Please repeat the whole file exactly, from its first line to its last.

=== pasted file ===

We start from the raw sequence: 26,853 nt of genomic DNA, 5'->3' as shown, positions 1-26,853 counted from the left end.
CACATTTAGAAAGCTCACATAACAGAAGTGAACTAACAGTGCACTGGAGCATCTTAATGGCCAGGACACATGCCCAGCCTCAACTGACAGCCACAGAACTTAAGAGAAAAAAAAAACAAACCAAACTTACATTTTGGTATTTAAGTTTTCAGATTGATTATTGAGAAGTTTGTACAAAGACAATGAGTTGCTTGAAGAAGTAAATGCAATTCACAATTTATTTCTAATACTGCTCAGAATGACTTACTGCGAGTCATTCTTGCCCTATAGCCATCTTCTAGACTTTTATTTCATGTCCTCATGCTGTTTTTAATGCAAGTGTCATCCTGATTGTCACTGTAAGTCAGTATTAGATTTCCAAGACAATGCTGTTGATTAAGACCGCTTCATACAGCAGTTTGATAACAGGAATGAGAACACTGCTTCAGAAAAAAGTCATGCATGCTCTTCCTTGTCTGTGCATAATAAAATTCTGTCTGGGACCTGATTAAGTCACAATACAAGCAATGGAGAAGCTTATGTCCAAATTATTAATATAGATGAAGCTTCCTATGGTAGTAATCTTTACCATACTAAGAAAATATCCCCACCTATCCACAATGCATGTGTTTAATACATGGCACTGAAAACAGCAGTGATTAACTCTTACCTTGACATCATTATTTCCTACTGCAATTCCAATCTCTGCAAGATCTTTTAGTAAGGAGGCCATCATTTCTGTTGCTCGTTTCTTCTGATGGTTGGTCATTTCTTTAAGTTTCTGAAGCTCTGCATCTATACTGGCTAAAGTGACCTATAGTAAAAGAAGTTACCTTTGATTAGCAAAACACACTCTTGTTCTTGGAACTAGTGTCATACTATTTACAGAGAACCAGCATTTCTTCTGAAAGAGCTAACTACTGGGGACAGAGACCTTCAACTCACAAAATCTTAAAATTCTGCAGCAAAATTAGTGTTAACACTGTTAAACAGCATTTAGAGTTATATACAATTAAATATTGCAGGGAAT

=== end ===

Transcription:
We start from the raw sequence: 26,853 nt of genomic DNA, 5'->3' as shown, positions 1-26,853 counted from the left end.
CACATTTAGAAAGCTCACATAACAGAAGTGAACTAACAGTGCACTGGAGCATCTTAATGGCCAGGACACATGCCCAGCCTCAACTGACAGCCACAGAACTTAAGAGAAAAAAAAAACAAACCAAACTTACATTTTGGTATTTAAGTTTTCAGATTGATTATTGAGAAGTTTGTACAAAGACAATGAGTTGCTTGAAGAAGTAAATGCAATTCACAATTTATTTCTAATACTGCTCAGAATGACTTACTGCGAGTCATTCTTGCCCTATAGCCATCTTCTAGACTTTTATTTCATGTCCTCATGCTGTTTTTAATGCAAGTGTCATCCTGATTGTCACTGTAAGTCAGTATTAGATTTCCAAGACAATGCTGTTGATTAAGACCGCTTCATACAGCAGTTTGATAACAGGAATGAGAACACTGCTTCAGAAAAAAGTCATGCATGCTCTTCCTTGTCTGTGCATAATAAAATTCTGTCTGGGACCTGATTAAGTCACAATACAAGCAATGGAGAAGCTTATGTCCAAATTATTAATATAGATGAAGCTTCCTATGGTAGTAATCTTTACCATACTAAGAAAATATCCCCACCTATCCACAATGCATGTGTTTAATACATGGCACTGAAAACAGCAGTGATTAACTCTTACCTTGACATCATTATTTCCTACTGCAATTCCAATCTCTGCAAGATCTTTTAGTAAGGAGGCCATCATTTCTGTTGCTCGTTTCTTCTGATGGTTGGTCATTTCTTTAAGTTTCTGAAGCTCTGCATCTATACTGGCTAAAGTGACCTATAGTAAAAGAAGTTACCTTTGATTAGCAAAACACACTCTTGTTCTTGGAACTAGTGTCATACTATTTACAGAGAACCAGCATTTCTTCTGAAAGAGCTAACTACTGGGGACAGAGACCTTCAACTCACAAAATCTTAAAATTCTGCAGCAAAATTAGTGTTAACACTGTTAAACAGCATTTAGAGTTATATACAATTAAATATTGCAGGGAAT